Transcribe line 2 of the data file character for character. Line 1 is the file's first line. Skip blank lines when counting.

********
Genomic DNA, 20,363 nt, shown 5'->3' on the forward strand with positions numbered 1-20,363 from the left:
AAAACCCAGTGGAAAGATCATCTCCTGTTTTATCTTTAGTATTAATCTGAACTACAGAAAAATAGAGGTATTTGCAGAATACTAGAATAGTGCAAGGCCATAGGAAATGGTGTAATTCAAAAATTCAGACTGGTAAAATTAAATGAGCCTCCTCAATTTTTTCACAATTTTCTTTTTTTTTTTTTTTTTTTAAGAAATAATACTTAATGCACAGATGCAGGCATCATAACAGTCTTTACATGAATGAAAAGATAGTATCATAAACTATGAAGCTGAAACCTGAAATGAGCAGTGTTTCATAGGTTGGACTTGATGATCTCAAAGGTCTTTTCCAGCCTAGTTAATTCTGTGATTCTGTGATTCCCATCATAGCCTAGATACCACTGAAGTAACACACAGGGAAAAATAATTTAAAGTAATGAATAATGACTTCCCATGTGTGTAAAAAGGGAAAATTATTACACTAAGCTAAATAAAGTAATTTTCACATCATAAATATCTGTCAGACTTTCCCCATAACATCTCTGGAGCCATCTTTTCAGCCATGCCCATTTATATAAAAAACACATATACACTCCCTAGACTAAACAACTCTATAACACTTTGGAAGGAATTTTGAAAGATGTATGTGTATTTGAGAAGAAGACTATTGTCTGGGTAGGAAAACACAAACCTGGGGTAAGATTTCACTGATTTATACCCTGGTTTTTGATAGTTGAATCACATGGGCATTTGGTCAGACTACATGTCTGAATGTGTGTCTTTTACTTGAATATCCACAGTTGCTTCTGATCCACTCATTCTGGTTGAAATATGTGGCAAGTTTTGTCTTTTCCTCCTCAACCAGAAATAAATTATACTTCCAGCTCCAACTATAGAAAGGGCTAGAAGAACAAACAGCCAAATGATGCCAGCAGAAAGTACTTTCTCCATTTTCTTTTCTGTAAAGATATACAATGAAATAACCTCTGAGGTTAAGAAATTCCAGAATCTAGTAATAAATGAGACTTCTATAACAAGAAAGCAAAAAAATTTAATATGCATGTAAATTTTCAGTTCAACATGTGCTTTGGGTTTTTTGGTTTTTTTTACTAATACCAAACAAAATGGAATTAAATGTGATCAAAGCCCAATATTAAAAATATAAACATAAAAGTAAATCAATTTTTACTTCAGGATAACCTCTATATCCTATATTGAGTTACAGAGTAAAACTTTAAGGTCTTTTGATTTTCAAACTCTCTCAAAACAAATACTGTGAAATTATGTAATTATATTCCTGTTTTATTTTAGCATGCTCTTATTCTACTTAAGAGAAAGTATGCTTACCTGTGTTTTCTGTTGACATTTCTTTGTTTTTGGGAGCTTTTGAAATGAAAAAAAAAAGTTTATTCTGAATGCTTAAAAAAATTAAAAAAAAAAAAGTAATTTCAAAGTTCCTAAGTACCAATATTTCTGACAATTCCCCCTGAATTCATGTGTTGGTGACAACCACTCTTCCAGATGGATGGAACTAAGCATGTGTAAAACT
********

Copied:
AAAACCCAGTGGAAAGATCATCTCCTGTTTTATCTTTAGTATTAATCTGAACTACAGAAAAATAGAGGTATTTGCAGAATACTAGAATAGTGCAAGGCCATAGGAAATGGTGTAATTCAAAAATTCAGACTGGTAAAATTAAATGAGCCTCCTCAATTTTTTCACAATTTTCTTTTTTTTTTTTTTTTTTTAAGAAATAATACTTAATGCACAGATGCAGGCATCATAACAGTCTTTACATGAATGAAAAGATAGTATCATAAACTATGAAGCTGAAACCTGAAATGAGCAGTGTTTCATAGGTTGGACTTGATGATCTCAAAGGTCTTTTCCAGCCTAGTTAATTCTGTGATTCTGTGATTCCCATCATAGCCTAGATACCACTGAAGTAACACACAGGGAAAAATAATTTAAAGTAATGAATAATGACTTCCCATGTGTGTAAAAAGGGAAAATTATTACACTAAGCTAAATAAAGTAATTTTCACATCATAAATATCTGTCAGACTTTCCCCATAACATCTCTGGAGCCATCTTTTCAGCCATGCCCATTTATATAAAAAACACATATACACTCCCTAGACTAAACAACTCTATAACACTTTGGAAGGAATTTTGAAAGATGTATGTGTATTTGAGAAGAAGACTATTGTCTGGGTAGGAAAACACAAACCTGGGGTAAGATTTCACTGATTTATACCCTGGTTTTTGATAGTTGAATCACATGGGCATTTGGTCAGACTACATGTCTGAATGTGTGTCTTTTACTTGAATATCCACAGTTGCTTCTGATCCACTCATTCTGGTTGAAATATGTGGCAAGTTTTGTCTTTTCCTCCTCAACCAGAAATAAATTATACTTCCAGCTCCAACTATAGAAAGGGCTAGAAGAACAAACAGCCAAATGATGCCAGCAGAAAGTACTTTCTCCATTTTCTTTTCTGTAAAGATATACAATGAAATAACCTCTGAGGTTAAGAAATTCCAGAATCTAGTAATAAATGAGACTTCTATAACAAGAAAGCAAAAAAATTTAATATGCATGTAAATTTTCAGTTCAACATGTGCTTTGGGTTTTTTGGTTTTTTTTACTAATACCAAACAAAATGGAATTAAATGTGATCAAAGCCCAATATTAAAAATATAAACATAAAAGTAAATCAATTTTTACTTCAGGATAACCTCTATATCCTATATTGAGTTACAGAGTAAAACTTTAAGGTCTTTTGATTTTCAAACTCTCTCAAAACAAATACTGTGAAATTATGTAATTATATTCCTGTTTTATTTTAGCATGCTCTTATTCTACTTAAGAGAAAGTATGCTTACCTGTGTTTTCTGTTGACATTTCTTTGTTTTTGGGAGCTTTTGAAATGAAAAAAAAAAGTTTATTCTGAATGCTTAAAAAAATTAAAAAAAAAAAAGTAATTTCAAAGTTCCTAAGTACCAATATTTCTGACAATTCCCCCTGAATTCATGTGTTGGTGACAACCACTCTTCCAGATGGATGGAACTAAGCATGTGTAAAACT